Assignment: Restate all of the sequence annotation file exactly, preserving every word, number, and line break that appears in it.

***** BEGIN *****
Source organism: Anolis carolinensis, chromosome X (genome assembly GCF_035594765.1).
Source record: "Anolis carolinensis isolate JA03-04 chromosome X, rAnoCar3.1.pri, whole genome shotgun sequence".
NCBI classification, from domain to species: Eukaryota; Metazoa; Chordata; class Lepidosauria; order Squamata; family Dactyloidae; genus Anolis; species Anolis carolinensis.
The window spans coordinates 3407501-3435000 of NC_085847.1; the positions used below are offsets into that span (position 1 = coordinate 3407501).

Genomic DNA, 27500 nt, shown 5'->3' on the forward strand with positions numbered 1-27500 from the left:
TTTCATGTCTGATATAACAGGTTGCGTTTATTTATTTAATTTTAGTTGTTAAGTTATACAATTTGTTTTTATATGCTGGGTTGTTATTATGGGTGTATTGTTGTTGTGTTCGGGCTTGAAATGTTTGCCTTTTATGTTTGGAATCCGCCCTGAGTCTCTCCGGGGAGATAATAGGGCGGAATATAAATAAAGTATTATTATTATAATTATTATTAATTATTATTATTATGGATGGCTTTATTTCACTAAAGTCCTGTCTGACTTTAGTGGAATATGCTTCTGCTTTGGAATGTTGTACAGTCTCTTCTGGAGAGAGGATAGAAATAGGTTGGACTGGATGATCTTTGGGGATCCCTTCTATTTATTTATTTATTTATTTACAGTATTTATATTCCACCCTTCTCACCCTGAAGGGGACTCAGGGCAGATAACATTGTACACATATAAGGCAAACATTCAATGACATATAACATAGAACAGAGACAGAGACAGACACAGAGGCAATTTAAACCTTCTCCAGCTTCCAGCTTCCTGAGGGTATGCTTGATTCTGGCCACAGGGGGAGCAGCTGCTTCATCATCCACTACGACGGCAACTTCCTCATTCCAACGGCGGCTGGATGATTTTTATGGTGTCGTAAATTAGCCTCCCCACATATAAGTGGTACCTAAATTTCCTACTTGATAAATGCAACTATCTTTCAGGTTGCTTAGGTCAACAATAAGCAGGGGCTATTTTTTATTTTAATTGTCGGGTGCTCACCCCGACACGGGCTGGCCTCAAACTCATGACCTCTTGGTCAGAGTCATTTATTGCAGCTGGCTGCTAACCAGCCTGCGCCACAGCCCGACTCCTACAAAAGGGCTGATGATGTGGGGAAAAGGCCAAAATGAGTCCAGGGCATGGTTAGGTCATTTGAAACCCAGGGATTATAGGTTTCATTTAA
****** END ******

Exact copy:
Source organism: Anolis carolinensis, chromosome X (genome assembly GCF_035594765.1).
Source record: "Anolis carolinensis isolate JA03-04 chromosome X, rAnoCar3.1.pri, whole genome shotgun sequence".
NCBI classification, from domain to species: Eukaryota; Metazoa; Chordata; class Lepidosauria; order Squamata; family Dactyloidae; genus Anolis; species Anolis carolinensis.
The window spans coordinates 3407501-3435000 of NC_085847.1; the positions used below are offsets into that span (position 1 = coordinate 3407501).

Genomic DNA, 27500 nt, shown 5'->3' on the forward strand with positions numbered 1-27500 from the left:
TTTCATGTCTGATATAACAGGTTGCGTTTATTTATTTAATTTTAGTTGTTAAGTTATACAATTTGTTTTTATATGCTGGGTTGTTATTATGGGTGTATTGTTGTTGTGTTCGGGCTTGAAATGTTTGCCTTTTATGTTTGGAATCCGCCCTGAGTCTCTCCGGGGAGATAATAGGGCGGAATATAAATAAAGTATTATTATTATAATTATTATTAATTATTATTATTATGGATGGCTTTATTTCACTAAAGTCCTGTCTGACTTTAGTGGAATATGCTTCTGCTTTGGAATGTTGTACAGTCTCTTCTGGAGAGAGGATAGAAATAGGTTGGACTGGATGATCTTTGGGGATCCCTTCTATTTATTTATTTATTTATTTACAGTATTTATATTCCACCCTTCTCACCCTGAAGGGGACTCAGGGCAGATAACATTGTACACATATAAGGCAAACATTCAATGACATATAACATAGAACAGAGACAGAGACAGACACAGAGGCAATTTAAACCTTCTCCAGCTTCCAGCTTCCTGAGGGTATGCTTGATTCTGGCCACAGGGGGAGCAGCTGCTTCATCATCCACTACGACGGCAACTTCCTCATTCCAACGGCGGCTGGATGATTTTTATGGTGTCGTAAATTAGCCTCCCCACATATAAGTGGTACCTAAATTTCCTACTTGATAAATGCAACTATCTTTCAGGTTGCTTAGGTCAACAATAAGCAGGGGCTATTTTTTATTTTAATTGTCGGGTGCTCACCCCGACACGGGCTGGCCTCAAACTCATGACCTCTTGGTCAGAGTCATTTATTGCAGCTGGCTGCTAACCAGCCTGCGCCACAGCCCGACTCCTACAAAAGGGCTGATGATGTGGGGAAAAGGCCAAAATGAGTCCAGGGCATGGTTAGGTCATTTGAAACCCAGGGATTATAGGTTTCATTTAA